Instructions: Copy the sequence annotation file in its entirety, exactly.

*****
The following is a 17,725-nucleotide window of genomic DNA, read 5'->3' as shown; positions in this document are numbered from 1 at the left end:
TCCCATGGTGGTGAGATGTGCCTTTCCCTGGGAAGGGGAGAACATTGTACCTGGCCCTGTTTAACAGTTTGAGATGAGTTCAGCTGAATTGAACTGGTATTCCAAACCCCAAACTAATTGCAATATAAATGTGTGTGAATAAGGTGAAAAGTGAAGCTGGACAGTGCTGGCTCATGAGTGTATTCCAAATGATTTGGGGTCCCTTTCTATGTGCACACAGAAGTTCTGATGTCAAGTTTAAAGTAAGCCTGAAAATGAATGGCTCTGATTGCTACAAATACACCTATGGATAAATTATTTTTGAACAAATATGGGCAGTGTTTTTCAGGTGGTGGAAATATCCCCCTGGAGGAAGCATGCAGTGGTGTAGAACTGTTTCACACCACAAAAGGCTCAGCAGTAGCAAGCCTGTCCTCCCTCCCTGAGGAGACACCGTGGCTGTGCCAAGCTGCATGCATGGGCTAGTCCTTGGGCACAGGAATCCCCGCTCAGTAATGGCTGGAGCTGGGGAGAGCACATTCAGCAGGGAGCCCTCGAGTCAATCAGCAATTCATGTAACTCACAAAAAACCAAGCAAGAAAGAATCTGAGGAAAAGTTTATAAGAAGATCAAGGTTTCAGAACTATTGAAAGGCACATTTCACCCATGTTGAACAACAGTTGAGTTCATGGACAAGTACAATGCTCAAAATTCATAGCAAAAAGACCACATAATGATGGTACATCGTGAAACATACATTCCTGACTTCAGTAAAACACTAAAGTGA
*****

The following is a 17,725-nucleotide window of genomic DNA, read 5'->3' as shown; positions in this document are numbered from 1 at the left end:
TCCCATGGTGGTGAGATGTGCCTTTCCCTGGGAAGGGGAGAACATTGTACCTGGCCCTGTTTAACAGTTTGAGATGAGTTCAGCTGAATTGAACTGGTATTCCAAACCCCAAACTAATTGCAATATAAATGTGTGTGAATAAGGTGAAAAGTGAAGCTGGACAGTGCTGGCTCATGAGTGTATTCCAAATGATTTGGGGTCCCTTTCTATGTGCACACAGAAGTTCTGATGTCAAGTTTAAAGTAAGCCTGAAAATGAATGGCTCTGATTGCTACAAATACACCTATGGATAAATTATTTTTGAACAAATATGGGCAGTGTTTTTCAGGTGGTGGAAATATCCCCCTGGAGGAAGCATGCAGTGGTGTAGAACTGTTTCACACCACAAAAGGCTCAGCAGTAGCAAGCCTGTCCTCCCTCCCTGAGGAGACACCGTGGCTGTGCCAAGCTGCATGCATGGGCTAGTCCTTGGGCACAGGAATCCCCGCTCAGTAATGGCTGGAGCTGGGGAGAGCACATTCAGCAGGGAGCCCTCGAGTCAATCAGCAATTCATGTAACTCACAAAAAACCAAGCAAGAAAGAATCTGAGGAAAAGTTTATAAGAAGATCAAGGTTTCAGAACTATTGAAAGGCACATTTCACCCATGTTGAACAACAGTTGAGTTCATGGACAAGTACAATGCTCAAAATTCATAGCAAAAAGACCACATAATGATGGTACATCGTGAAACATACATTCCTGACTTCAGTAAAACACTAAAGTGA